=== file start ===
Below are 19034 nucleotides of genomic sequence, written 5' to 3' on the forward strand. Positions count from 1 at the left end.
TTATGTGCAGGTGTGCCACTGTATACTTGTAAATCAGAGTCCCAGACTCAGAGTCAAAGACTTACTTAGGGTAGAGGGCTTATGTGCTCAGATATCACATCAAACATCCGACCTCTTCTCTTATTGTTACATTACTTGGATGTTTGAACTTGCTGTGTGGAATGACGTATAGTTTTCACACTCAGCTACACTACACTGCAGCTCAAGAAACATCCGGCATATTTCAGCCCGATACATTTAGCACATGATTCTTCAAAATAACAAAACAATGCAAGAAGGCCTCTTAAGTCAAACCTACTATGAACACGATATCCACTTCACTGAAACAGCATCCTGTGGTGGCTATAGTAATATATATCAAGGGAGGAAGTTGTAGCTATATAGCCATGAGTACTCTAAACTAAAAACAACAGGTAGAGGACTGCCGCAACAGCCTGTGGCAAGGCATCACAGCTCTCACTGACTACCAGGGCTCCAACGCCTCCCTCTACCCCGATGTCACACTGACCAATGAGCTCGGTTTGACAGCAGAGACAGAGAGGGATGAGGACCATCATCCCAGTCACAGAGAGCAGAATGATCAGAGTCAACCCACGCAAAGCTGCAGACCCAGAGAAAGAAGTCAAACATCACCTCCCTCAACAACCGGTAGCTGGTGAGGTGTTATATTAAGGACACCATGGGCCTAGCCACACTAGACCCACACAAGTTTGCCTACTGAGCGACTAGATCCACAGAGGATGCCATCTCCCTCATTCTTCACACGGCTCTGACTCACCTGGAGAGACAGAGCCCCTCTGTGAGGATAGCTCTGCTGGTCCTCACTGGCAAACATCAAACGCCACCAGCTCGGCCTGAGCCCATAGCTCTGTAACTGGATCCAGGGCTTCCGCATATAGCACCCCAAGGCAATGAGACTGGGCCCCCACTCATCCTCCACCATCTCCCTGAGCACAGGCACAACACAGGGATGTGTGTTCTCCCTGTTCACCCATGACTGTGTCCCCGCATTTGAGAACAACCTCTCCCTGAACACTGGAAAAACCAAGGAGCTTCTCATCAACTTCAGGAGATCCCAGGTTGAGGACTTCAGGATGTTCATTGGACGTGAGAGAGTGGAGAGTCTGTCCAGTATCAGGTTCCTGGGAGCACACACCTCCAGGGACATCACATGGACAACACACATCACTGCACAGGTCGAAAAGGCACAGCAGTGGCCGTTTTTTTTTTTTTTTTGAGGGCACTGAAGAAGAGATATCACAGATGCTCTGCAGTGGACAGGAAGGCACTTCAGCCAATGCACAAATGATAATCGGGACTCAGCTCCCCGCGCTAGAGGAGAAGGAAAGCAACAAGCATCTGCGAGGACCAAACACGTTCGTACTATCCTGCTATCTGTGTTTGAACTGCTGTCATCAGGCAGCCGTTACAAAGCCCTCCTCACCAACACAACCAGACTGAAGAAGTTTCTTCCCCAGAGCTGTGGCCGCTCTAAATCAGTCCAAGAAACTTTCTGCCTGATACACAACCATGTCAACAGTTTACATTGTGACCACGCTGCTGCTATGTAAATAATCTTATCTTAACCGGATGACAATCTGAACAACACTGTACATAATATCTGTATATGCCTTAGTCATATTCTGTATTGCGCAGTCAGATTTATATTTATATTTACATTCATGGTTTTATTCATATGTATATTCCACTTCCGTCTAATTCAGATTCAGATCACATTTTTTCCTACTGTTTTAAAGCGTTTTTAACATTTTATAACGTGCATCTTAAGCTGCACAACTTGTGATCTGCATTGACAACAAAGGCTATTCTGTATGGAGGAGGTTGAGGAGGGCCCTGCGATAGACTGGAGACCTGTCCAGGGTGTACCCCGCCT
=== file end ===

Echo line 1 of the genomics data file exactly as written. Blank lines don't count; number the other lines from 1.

Below are 19034 nucleotides of genomic sequence, written 5' to 3' on the forward strand. Positions count from 1 at the left end.